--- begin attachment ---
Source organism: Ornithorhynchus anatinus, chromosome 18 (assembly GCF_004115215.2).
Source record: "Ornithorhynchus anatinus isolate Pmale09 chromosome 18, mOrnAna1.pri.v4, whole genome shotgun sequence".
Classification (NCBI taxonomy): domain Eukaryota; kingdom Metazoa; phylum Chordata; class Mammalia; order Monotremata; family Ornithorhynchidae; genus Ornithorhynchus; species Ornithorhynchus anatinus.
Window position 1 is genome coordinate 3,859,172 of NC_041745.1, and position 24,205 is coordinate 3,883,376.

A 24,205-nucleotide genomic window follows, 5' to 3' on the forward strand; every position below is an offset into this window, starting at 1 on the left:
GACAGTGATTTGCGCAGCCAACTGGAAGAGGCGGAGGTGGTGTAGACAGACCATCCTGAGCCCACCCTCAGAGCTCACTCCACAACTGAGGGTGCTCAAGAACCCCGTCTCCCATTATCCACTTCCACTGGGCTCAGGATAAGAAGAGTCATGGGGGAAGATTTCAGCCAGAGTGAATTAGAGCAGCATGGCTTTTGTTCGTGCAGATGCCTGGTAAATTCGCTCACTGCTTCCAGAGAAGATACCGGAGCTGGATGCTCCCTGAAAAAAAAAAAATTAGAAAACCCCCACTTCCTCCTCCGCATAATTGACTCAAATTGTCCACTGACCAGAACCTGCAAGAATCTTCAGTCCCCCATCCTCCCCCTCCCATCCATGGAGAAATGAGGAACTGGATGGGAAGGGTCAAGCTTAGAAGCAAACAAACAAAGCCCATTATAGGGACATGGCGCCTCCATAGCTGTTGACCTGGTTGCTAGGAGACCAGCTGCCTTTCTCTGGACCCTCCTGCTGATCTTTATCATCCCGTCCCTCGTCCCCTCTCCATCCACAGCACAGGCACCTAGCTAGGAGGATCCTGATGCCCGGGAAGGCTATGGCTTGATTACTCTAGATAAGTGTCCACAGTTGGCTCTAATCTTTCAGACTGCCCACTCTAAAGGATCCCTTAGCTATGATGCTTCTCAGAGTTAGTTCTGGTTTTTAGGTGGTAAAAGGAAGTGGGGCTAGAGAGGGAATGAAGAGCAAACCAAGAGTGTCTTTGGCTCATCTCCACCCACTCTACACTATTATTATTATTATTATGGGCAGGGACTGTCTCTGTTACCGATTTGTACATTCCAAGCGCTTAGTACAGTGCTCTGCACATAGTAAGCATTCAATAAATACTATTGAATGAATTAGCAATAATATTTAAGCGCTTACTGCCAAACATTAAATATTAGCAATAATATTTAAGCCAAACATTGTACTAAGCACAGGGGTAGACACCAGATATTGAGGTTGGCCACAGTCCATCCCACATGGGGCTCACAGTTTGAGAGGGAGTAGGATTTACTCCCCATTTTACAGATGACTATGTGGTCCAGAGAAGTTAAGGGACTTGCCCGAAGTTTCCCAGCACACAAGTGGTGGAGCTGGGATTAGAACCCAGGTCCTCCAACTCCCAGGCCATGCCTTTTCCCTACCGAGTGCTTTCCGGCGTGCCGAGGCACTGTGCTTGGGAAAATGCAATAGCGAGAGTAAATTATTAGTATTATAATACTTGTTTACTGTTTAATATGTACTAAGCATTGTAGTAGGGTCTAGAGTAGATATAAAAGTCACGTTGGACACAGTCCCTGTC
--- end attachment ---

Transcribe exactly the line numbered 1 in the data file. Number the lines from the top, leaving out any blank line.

Source organism: Ornithorhynchus anatinus, chromosome 18 (assembly GCF_004115215.2).